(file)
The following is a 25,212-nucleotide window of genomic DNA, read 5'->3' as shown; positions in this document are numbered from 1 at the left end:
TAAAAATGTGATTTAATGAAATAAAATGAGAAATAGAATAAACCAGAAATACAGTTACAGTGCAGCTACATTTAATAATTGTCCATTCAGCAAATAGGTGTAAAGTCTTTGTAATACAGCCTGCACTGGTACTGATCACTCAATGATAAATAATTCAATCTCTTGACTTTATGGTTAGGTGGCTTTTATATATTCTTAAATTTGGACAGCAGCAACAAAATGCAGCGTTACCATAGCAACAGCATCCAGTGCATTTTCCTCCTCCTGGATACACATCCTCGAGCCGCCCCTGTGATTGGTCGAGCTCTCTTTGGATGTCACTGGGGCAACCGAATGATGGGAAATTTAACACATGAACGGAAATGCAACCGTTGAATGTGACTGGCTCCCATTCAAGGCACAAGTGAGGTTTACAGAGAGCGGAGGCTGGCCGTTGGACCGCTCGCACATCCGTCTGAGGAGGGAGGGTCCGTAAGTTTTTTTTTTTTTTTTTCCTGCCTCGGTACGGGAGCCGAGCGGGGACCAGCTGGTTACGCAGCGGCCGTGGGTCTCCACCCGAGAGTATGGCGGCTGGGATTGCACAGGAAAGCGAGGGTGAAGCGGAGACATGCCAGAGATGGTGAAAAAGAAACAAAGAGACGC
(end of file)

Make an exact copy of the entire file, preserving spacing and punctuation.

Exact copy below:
The following is a 25,212-nucleotide window of genomic DNA, read 5'->3' as shown; positions in this document are numbered from 1 at the left end:
TAAAAATGTGATTTAATGAAATAAAATGAGAAATAGAATAAACCAGAAATACAGTTACAGTGCAGCTACATTTAATAATTGTCCATTCAGCAAATAGGTGTAAAGTCTTTGTAATACAGCCTGCACTGGTACTGATCACTCAATGATAAATAATTCAATCTCTTGACTTTATGGTTAGGTGGCTTTTATATATTCTTAAATTTGGACAGCAGCAACAAAATGCAGCGTTACCATAGCAACAGCATCCAGTGCATTTTCCTCCTCCTGGATACACATCCTCGAGCCGCCCCTGTGATTGGTCGAGCTCTCTTTGGATGTCACTGGGGCAACCGAATGATGGGAAATTTAACACATGAACGGAAATGCAACCGTTGAATGTGACTGGCTCCCATTCAAGGCACAAGTGAGGTTTACAGAGAGCGGAGGCTGGCCGTTGGACCGCTCGCACATCCGTCTGAGGAGGGAGGGTCCGTAAGTTTTTTTTTTTTTTTTTCCTGCCTCGGTACGGGAGCCGAGCGGGGACCAGCTGGTTACGCAGCGGCCGTGGGTCTCCACCCGAGAGTATGGCGGCTGGGATTGCACAGGAAAGCGAGGGTGAAGCGGAGACATGCCAGAGATGGTGAAAAAGAAACAAAGAGACGC